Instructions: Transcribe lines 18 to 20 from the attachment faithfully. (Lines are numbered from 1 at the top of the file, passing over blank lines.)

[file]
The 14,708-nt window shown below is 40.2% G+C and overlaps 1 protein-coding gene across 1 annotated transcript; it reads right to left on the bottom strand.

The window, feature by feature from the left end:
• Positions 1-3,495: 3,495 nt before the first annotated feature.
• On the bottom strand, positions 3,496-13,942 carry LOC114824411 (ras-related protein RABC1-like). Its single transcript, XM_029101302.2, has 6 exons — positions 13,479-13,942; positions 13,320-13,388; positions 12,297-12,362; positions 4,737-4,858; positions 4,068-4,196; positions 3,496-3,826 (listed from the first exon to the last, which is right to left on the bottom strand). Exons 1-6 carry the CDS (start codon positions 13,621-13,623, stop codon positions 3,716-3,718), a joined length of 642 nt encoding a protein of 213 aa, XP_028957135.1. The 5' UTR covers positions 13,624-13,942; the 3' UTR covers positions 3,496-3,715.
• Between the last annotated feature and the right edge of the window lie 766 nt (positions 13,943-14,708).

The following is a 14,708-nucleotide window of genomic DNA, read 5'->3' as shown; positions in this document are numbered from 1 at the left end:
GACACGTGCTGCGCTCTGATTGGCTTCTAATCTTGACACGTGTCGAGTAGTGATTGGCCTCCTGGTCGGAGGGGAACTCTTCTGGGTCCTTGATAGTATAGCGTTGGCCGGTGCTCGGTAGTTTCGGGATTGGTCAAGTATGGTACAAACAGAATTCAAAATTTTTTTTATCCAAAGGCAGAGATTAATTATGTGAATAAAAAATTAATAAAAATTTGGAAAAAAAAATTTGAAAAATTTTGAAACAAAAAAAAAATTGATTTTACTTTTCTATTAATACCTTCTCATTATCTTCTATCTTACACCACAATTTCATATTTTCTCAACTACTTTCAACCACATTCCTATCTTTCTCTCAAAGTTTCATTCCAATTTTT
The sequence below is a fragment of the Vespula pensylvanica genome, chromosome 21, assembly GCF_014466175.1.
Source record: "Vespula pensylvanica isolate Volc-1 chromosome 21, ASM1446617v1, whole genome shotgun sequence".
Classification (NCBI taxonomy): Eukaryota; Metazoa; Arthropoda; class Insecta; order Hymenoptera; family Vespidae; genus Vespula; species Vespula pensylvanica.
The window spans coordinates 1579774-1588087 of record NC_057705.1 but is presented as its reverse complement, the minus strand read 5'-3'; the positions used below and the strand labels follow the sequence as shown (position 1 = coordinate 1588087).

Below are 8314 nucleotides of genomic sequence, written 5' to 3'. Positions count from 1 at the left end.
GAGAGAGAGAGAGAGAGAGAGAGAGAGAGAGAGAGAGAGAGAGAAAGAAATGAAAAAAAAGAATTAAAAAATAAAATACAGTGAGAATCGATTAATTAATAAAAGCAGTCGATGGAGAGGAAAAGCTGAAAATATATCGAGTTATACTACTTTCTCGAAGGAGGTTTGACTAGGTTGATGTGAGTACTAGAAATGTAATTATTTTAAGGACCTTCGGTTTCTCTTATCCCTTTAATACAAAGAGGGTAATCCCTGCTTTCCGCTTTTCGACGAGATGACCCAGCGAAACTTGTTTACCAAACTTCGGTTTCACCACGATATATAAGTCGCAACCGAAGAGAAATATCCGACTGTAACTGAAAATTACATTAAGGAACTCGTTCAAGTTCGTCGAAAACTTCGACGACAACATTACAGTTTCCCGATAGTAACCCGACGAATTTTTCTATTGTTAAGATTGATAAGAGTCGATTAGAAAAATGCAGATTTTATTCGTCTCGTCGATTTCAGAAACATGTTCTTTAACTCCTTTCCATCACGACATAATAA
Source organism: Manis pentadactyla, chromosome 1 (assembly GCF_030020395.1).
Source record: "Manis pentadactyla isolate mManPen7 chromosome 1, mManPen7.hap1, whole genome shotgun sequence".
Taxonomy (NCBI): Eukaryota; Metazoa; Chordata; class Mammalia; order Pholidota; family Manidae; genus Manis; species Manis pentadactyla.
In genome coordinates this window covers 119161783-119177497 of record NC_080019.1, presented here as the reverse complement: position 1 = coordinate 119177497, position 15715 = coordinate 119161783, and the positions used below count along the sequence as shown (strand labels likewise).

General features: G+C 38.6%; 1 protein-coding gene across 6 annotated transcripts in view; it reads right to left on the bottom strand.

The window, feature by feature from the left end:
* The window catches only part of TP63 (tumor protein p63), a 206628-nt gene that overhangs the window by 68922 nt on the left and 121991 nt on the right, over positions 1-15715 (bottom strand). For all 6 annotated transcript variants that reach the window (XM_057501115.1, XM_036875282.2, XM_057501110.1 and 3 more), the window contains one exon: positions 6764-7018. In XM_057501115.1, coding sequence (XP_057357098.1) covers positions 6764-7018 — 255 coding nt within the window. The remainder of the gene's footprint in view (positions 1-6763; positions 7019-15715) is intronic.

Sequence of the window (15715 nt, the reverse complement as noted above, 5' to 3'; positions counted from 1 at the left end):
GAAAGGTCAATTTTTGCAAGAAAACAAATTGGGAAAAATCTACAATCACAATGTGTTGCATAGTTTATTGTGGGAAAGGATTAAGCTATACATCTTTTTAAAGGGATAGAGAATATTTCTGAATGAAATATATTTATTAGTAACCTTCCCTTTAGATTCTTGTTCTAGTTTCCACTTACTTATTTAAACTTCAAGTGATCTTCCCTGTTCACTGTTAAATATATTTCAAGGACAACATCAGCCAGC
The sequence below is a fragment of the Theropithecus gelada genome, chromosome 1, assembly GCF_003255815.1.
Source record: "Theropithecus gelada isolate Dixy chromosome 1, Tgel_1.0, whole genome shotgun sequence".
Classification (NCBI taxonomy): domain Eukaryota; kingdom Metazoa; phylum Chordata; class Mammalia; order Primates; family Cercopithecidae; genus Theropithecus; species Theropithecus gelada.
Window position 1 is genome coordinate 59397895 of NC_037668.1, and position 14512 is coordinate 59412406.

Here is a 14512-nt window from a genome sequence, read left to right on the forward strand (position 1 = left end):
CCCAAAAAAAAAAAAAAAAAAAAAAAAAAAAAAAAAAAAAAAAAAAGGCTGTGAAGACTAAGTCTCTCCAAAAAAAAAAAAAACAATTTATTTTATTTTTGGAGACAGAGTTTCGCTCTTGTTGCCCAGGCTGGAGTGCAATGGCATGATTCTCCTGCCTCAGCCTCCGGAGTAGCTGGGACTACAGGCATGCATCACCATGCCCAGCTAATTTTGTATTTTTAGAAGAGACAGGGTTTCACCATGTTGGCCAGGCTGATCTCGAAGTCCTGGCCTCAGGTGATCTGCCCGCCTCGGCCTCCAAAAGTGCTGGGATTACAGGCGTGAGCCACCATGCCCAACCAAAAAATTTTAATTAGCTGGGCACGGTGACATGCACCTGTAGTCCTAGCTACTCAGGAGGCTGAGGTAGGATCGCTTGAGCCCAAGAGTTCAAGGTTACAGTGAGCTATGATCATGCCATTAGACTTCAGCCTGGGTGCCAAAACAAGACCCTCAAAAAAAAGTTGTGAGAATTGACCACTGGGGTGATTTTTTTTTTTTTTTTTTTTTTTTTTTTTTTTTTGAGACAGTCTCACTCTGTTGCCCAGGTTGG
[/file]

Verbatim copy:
General features: G+C 38.6%; 1 protein-coding gene across 6 annotated transcripts in view; it reads right to left on the bottom strand.

The window, feature by feature from the left end:
* The window catches only part of TP63 (tumor protein p63), a 206628-nt gene that overhangs the window by 68922 nt on the left and 121991 nt on the right, over positions 1-15715 (bottom strand). For all 6 annotated transcript variants that reach the window (XM_057501115.1, XM_036875282.2, XM_057501110.1 and 3 more), the window contains one exon: positions 6764-7018. In XM_057501115.1, coding sequence (XP_057357098.1) covers positions 6764-7018 — 255 coding nt within the window. The remainder of the gene's footprint in view (positions 1-6763; positions 7019-15715) is intronic.